I heard flowers that sounded, and saw notes that shone.
~~Louis Claude de Saint-Martin on Union with God.
We were supposed to head to Parque Nacional Soberanía the day after we exhausted ourselves hiking at Parque Natural Metropolitano and then walking to Casco Viejo. Fortunately, we had to postpone our trip by a day because it was raining so hard. It gave us some much needed time to rest and we enjoyed an excellent meal of sushi and maracuyá sangria.
The next morning, we were up early and on our way to Soberanía with our guide, Miguel Ibarra (@nature_guide_panama on Instagram of Panama Road Trip Adventures. I highly recommend him!), one of the most accessible tropical rainforests in Panamá.
We hiked down the Pipeline Road, mostly in search of birds as the park is home to 525 species and holds the Guinness World Record for most species sighted in a day–nearly 400. I was lucky enough to be the first to spot a southern mealy amazon parrot perched high in a tree.
I was fortunate enough to be able to grab a photo through Miguel’s telescope. My husband, Frank, was lucky enough to grab a shot of this anteater crossing the Pipeline Road:
We also saw agoutis, caiman, and heard howler monkeys, among other things. But what I found truly interesting was the termites, which are essential to the rainforest biome.
Recent research has discovered that termites are actually modified roaches with the oldest fossils being found in the Lower Cretaceous period (145-99 million years ago!), which makes them the oldest social animals currently alive. Who knew?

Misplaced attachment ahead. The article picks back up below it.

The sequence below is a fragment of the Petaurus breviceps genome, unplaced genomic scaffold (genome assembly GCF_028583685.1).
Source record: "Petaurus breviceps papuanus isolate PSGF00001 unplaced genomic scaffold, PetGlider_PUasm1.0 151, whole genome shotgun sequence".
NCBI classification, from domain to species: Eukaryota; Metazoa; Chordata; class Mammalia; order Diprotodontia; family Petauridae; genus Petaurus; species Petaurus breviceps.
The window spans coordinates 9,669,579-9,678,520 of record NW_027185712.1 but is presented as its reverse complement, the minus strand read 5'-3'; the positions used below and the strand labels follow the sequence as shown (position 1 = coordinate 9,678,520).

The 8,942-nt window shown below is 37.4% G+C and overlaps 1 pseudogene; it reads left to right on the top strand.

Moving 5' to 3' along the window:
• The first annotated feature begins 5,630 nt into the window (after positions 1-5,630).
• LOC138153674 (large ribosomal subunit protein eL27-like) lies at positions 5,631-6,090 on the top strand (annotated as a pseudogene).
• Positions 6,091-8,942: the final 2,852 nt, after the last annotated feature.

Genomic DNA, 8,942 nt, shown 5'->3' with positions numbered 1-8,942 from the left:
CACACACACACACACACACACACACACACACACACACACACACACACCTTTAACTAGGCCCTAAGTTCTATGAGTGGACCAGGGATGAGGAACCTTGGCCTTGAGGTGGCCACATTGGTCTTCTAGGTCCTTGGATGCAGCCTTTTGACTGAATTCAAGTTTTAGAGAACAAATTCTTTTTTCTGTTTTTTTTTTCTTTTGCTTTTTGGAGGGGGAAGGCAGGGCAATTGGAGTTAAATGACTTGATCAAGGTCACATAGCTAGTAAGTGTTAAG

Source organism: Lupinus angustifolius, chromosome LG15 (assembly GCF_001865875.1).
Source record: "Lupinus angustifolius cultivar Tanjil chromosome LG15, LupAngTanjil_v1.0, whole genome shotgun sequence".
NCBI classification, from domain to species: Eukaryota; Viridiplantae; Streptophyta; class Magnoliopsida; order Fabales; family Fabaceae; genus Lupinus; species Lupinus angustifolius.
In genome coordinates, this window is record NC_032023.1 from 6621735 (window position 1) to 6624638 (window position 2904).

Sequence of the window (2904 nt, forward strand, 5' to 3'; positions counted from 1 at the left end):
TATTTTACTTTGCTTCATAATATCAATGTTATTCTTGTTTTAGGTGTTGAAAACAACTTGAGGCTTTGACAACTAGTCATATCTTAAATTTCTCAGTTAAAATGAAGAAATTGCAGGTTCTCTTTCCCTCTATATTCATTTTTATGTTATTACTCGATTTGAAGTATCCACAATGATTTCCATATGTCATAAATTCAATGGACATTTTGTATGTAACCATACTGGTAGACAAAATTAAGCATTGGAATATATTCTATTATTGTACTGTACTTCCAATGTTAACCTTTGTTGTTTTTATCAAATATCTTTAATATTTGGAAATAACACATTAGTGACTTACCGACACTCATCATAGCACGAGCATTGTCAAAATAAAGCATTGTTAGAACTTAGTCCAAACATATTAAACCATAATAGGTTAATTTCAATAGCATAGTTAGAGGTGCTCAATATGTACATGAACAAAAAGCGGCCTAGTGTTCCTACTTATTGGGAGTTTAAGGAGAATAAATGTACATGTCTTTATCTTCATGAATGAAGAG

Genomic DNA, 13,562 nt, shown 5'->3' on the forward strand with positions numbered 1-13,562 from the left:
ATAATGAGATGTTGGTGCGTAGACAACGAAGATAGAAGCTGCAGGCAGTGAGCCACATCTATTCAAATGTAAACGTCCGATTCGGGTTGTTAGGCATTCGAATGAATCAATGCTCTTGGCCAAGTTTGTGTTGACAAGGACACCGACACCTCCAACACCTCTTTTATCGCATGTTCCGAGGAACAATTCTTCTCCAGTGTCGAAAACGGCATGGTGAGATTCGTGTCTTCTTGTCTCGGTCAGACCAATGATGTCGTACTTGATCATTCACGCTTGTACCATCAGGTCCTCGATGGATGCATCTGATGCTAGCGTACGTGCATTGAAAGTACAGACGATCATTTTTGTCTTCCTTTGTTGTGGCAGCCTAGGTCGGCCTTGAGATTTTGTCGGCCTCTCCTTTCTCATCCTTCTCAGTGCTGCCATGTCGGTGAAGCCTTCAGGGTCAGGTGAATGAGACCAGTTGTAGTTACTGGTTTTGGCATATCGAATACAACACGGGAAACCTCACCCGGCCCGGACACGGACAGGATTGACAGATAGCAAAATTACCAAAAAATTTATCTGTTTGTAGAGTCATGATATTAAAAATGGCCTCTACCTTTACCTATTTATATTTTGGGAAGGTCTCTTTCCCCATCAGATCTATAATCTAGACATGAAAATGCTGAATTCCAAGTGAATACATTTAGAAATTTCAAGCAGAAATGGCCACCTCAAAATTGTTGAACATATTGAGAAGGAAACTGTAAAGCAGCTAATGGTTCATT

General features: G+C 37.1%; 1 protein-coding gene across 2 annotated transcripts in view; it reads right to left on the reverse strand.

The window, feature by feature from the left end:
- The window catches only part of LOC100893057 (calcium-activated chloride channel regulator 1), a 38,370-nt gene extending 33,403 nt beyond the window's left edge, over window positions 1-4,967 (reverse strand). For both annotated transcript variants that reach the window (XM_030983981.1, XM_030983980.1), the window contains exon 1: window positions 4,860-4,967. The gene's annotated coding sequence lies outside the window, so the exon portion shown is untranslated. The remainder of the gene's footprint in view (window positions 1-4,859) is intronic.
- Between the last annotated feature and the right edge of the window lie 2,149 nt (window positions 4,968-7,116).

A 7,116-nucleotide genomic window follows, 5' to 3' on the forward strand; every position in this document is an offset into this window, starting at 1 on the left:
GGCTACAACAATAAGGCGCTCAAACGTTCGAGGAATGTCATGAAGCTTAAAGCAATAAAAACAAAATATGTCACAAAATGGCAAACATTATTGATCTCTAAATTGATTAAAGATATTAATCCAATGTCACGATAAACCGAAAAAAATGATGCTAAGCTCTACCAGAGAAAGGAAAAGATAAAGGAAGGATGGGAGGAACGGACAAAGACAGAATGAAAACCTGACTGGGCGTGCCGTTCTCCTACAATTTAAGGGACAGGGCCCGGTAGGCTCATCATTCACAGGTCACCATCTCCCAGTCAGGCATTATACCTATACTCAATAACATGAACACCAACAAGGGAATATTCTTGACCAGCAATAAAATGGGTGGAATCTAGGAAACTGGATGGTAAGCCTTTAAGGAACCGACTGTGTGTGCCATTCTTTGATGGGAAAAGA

These Central American termites is the second largest species in richness but less researched than the termites of Africa and Europe. In the rainforests, termites build large mounds, usually on trees. These termites are particularly adept at breaking down the cellulose from dead wood in the soil because they have the highest gut Ph in the world at more than 12. This makes it possible for the termites to explore the thick humus layers under tropical rainforest canopies. We also got to see the unique relationship between bees and ants, which nest near each other.
This striking flower is not actually a flower but bracts, or modified leaves. Tiny, star-shaped flowers will eventually grow from the center of the red leaves. The plant is also known as Hot Lips, Mick Jagger Lips, or, as Miguel updated it, Angelina Jolie Lips.
Did I say that we also saw lots of toucans and hummingbirds? Butterflies, frogs, and caterpillars? A dead caiman with a basilisk or Jesus lizard (because it can walk on water) resting on its exposed belly? A live caiman carrying a plastic grocery bag full of intestines?
We decided that day that if we just saw one unexpected thing (three that morning) each time we went out, it would be enough. Dayenu.
It is August and while Aldo Leopold turns his thoughts toward one of nature’s more temperamental artists, I reflect back on the August in which I was fortunate enough to have an encounter with a young fox.
“Like other artists, my river is temperamental,” Leopold writes. “There is no predicting when the mood to paint will come upon him, or how long it will last.”
He continues shortly, “The work begins with a broad ribbon of silt brushed thinly on the sand of a receding shore. As this dries slowly in the sun, goldfinches bathe in its pools, and deer, heron, kill-deers, raccoons, and turtles cover it with a lacework of tracks. There is no telling at this stage if anything else will happen.
“But when I see the Eleocharis [note: of which there are 250 varieties so no photo as Leopold isn’t specific], I watch closely thereafter, for this is the sign that the river is in a painting mood.”
While at Bonaventure Cemetery early one morning, working on a new photo project, I was peering through the infrared camera when I noticed an animal behind the statue I was photographing.